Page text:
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Books Library Issues Media

A shot across the bow

If you had any doubts that Amazon’s Lending Library was eventually going to compete with public libraries, here’s where your doubts get shattered. From Amazon’s homepage today, on the announcement of all 7 Harry Potter books entering the Kindle Lending Library program:

With traditional library lending, the library buys a certain number of e-book copies of a particular title. If all of those are checked out, you have to get on a waiting list….the wait can sometimes be months.

With the Kindle Owners Lending Library, there are no due dates, you can borrow as frequently as once a month, and there are no limits on how many people can borow the same title…

The full image of the announcement is included after the click:

Categories
Library Issues Media podcast

Bibliotech Podcast

I was lucky enough to be the guest on the Dquarium Bibliotech podcast earlier this week, and had a great time talking to Kayhan, Erin, and Doug. We talked about library technology, the Librarybox project, ebooks, and more. Listen in, and if you have any questions feel free to drop them in the comments.

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Media Release_Candidate

Message from Anonymous: Music has changed – YouTube

This is…interesting.

Message from Anonymous: Music has changed – YouTube.

Categories
Media

Guest on Bibliotech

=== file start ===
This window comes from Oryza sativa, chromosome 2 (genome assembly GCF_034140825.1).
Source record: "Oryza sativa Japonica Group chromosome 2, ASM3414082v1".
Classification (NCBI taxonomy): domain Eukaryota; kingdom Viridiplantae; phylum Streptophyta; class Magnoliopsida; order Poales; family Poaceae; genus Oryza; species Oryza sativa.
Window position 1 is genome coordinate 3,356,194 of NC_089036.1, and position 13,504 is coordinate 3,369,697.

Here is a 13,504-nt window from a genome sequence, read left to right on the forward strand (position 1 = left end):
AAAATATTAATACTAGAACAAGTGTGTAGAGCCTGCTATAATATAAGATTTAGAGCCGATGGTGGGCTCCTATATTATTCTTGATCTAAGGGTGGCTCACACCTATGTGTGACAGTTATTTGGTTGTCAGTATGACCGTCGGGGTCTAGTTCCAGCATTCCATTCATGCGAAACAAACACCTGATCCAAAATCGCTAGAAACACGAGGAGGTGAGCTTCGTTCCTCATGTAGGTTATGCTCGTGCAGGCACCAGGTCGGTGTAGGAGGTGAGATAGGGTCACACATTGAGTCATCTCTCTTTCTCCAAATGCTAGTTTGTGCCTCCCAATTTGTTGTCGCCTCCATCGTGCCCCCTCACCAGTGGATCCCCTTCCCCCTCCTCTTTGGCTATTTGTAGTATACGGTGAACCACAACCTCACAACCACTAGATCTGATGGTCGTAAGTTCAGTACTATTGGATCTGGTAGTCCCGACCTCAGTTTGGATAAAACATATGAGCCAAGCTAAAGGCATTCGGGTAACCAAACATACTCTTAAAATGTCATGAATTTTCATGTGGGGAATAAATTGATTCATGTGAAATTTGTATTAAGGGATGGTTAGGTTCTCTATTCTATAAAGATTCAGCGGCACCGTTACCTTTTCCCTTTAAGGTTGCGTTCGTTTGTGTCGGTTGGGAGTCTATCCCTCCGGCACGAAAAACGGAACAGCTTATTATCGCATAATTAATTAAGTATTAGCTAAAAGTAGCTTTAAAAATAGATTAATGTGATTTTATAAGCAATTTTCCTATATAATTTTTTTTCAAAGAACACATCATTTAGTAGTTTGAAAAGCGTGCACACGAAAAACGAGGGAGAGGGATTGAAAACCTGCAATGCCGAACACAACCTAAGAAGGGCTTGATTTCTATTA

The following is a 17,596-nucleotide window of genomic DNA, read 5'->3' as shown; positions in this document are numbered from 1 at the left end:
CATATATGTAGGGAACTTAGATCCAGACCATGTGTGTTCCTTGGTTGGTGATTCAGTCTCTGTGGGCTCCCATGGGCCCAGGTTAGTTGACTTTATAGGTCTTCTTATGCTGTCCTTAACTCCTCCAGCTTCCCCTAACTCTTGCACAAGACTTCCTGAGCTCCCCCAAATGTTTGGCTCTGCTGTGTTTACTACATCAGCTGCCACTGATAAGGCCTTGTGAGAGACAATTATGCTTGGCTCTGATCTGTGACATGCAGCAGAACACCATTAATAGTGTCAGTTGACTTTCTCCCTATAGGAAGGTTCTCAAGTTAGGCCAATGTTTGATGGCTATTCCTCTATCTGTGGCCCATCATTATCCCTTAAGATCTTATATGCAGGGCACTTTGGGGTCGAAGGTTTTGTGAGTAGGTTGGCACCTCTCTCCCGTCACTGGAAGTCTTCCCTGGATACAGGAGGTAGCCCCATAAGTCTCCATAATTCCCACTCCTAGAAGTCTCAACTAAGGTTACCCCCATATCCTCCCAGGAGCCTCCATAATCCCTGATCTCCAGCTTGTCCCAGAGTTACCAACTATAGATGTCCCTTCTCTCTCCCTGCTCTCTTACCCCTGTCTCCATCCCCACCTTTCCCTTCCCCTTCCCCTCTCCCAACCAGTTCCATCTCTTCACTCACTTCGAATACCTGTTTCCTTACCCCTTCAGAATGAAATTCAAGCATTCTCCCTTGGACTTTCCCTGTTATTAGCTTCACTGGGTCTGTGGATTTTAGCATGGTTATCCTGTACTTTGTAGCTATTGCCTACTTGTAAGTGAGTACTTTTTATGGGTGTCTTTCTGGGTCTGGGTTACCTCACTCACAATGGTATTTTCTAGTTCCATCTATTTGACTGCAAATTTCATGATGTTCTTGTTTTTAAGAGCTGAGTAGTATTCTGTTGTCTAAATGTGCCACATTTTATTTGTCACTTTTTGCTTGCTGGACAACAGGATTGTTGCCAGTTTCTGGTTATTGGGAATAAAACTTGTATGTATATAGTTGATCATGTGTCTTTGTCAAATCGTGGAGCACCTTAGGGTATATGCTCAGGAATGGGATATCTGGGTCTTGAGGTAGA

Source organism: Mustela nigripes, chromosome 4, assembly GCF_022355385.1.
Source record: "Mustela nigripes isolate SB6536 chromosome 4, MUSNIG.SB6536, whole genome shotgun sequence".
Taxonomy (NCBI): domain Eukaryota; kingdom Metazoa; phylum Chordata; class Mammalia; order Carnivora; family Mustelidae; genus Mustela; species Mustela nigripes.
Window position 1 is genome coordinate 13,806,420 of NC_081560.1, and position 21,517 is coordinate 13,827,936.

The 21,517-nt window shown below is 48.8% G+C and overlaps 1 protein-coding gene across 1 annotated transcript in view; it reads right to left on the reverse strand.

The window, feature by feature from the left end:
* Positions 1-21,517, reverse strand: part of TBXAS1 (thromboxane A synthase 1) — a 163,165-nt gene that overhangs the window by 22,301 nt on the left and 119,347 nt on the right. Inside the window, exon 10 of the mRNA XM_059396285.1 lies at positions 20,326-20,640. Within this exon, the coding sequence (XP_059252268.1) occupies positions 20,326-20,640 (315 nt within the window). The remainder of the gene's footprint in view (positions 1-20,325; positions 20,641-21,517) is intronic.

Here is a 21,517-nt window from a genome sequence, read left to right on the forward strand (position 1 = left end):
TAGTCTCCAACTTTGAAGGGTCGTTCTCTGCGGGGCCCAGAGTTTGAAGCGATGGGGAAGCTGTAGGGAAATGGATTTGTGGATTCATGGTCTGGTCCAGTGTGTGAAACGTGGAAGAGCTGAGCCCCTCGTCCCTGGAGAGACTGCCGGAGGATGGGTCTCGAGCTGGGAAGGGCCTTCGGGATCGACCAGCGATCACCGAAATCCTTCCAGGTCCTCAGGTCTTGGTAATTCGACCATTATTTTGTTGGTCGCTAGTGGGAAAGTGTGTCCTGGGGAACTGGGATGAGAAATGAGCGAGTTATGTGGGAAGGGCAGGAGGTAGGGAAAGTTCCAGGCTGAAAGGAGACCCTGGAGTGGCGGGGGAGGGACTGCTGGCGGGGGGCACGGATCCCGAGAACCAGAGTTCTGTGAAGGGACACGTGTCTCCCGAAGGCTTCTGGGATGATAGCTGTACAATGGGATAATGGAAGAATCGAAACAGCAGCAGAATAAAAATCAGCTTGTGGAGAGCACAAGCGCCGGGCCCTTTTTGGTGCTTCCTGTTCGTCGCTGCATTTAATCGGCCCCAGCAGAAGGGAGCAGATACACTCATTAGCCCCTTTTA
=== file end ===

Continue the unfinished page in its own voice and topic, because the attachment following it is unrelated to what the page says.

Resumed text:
On Monday, April 23rd, I’ll be the guest on the BiblioTech Podcast, talking about technology, gadgets, LibraryBox, and whatever else the gang decides to ask. As soon as it’s done, I’ll post the link to the audio here.

Categories
Gadgets LibraryBox Media Personal Technology

LibraryBox

What is LibraryBox? It’s my newest hack, a hardware and software project that takes the “pirate” out of PirateBox to produce a tiny, battery-powered, linux-based, anonymous file server capable of serving arbitrary types of digital files to anyone with a wifi-enabled device.

But, you may ask, what is it for? It’s for any situation where you need to distribue digital files but don’t have or don’t want Internet access. LibraryBox is based on a fork of the PirateBox project, using the TP-Link MR-3020 router, an 802.11n router that is capable of running on a USB 5 volt power source. This means that for about $40 and some time, you can have a file server that fits in your pocket. I loaded my demo unit with the top 100 Public Domain ebooks from Feedbooks and Project Gutenberg, and hooked it up to an iPad battery pack that will run it for 16 hours.

This means I can be a walking digital library, giving people access to eBooks anywhere I happen to have the LibraryBox. These could be used in a million different ways, from bringing eBooks, Audio, even movies to areas with digital devices but without Internet access to just being a personal file server for conference slides or other resources.

More information, including pictures and such, are all up on the LibraryBox website. The code is all licensed under the GPL and is available on Github. Several people have looked at the project, and I’m hoping that others will see the value and help me make it better. There’s lots of improvements possible, and I (and hopefully many others) will be working on making the process easier and better for users.

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Drones FutureTech Media Release_Candidate

Low Orbit Server Stations

 With the development of GPS controlled drones, far-reaching cheap radio equipment and tiny new computers like the Raspberry Pi, we’re going to experiment with sending out some small drones that will float some kilometers up in the air. This way our machines will have to be shut down with aeroplanes in order to shut down the system. A real act of war.